On the Hunt for Breakthrough Therapies
On the Hunt for Breakthrough Therapies
Advances in understanding the genetic causes underlying psychiatric disorders and ongoing research and development by pharmaceutical companies in search of the next blockbuster promise to introduce exciting, new treatments in the coming years. But realizing gains from current scientific advances may take some time.
These days, drug companies appear to be a bit more risk-aversive and are looking to license drugs from other companies that may already have preliminary data. The increased cost of drug development and the current regulatory climate has had a chilling effect on taking risks and pursuing novel strategies. "It's a huge investment for a company to decide to go off in a truly novel direction," said Jeffrey Lieberman, M.D., in an interview with Psychiatric Times. Lieberman is professor and vice chairperson for research and scientific affairs in the department of psychiatry at the University of North Carolina School of Medicine.
Developing new drugs is an expensive and risky venture. Pharmaceutical companies spend an average of $802 million to get a new drug to market, according to the Tufts Center for the Study of Drug Development. That amount jumps to $897 million when including the cost of post-approval studies required by the U.S. Food and Drug Administration to determine long-term safety and effectiveness in a wider range of patients or in specific patient subgroups.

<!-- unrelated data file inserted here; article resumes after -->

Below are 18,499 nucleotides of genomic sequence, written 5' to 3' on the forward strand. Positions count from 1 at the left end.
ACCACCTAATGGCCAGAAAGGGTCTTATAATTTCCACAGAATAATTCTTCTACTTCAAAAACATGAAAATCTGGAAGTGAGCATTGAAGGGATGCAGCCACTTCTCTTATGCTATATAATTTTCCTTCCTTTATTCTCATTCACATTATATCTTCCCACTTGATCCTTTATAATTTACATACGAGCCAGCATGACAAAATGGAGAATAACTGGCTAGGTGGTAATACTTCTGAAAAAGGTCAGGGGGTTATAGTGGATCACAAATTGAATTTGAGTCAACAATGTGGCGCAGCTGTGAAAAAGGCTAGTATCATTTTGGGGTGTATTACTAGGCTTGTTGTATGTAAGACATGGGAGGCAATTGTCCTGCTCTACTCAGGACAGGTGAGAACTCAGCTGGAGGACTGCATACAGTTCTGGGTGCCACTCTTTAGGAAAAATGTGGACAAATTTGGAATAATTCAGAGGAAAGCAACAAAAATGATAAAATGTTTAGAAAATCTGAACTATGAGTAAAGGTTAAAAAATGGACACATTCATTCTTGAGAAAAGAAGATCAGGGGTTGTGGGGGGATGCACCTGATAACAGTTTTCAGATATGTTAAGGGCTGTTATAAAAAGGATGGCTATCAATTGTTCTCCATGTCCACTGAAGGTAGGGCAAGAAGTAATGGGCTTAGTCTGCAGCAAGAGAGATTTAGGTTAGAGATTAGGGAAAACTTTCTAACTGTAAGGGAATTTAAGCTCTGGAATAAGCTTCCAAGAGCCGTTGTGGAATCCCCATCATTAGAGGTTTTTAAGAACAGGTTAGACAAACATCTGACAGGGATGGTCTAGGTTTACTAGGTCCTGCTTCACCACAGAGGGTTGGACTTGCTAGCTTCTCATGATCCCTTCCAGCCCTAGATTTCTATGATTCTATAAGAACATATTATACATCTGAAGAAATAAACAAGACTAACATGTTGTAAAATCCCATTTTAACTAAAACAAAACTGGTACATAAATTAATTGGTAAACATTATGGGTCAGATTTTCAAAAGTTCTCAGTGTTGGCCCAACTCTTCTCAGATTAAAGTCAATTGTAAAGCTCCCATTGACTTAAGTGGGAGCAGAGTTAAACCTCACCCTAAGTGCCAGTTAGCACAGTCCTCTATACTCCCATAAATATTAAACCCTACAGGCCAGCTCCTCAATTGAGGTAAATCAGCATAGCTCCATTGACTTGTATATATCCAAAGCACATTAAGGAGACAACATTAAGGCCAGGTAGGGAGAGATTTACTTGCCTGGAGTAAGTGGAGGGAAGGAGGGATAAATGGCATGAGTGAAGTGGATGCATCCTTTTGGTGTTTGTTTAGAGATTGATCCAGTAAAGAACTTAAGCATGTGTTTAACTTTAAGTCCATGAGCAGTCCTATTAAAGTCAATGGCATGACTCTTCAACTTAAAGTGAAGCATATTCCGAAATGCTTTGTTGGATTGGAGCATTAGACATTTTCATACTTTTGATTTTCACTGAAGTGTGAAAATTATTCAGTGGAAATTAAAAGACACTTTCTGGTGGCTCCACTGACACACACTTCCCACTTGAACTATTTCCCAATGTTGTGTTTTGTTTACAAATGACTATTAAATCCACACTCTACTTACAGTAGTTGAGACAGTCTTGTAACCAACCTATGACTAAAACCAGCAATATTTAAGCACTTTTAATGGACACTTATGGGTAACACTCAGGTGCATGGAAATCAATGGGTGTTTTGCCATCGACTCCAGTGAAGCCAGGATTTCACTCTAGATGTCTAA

On average, it takes a compound 10 to 15 years to get from the lab to the pharmacy. Only five compounds out of 5,000 in preclinical tests get as far as human trials. And only one in five drugs that make it to clinical testing gets approved.
According to a report issued last year by the Pharmaceutical Research and Manufacturers of America (PhRMA), the drug industry has 99 medicines in development for treating mental illnesses involving 44 pharmaceutical and biotechnology companies (Figure). (Due to copyright concerns, this figure cannot be reproduced online. Please see p10 of the print edition--Ed.) These potential drugs are either in clinical trials or awaiting approval from the FDA.
"The new medicines in the pipeline offer hope of reducing the human and economic costs of mental illnesses," PhRMA reported. Those costs include $100 billion for directly treating mental illnesses in the United States and an additional $80 million in indirect costs.
The challenge that pharmaceutical companies face, Lieberman explained, is being able to develop new successful products-presumably more effective or safer and thus more desirable to use-while also generating profits. These companies have a range of strategies available for developing treatments from traditional, proven approaches to novel, innovative approaches.
This spectrum of drug development strategies can be viewed in the context of how much financial risk is involved, Lieberman said. Known ways of developing a drug or group of drugs is a low-risk strategy, but it also has lower potential gain. Novel strategies are higher risk but have higher potential gain. Companies have different development programs based on this continuum of risk.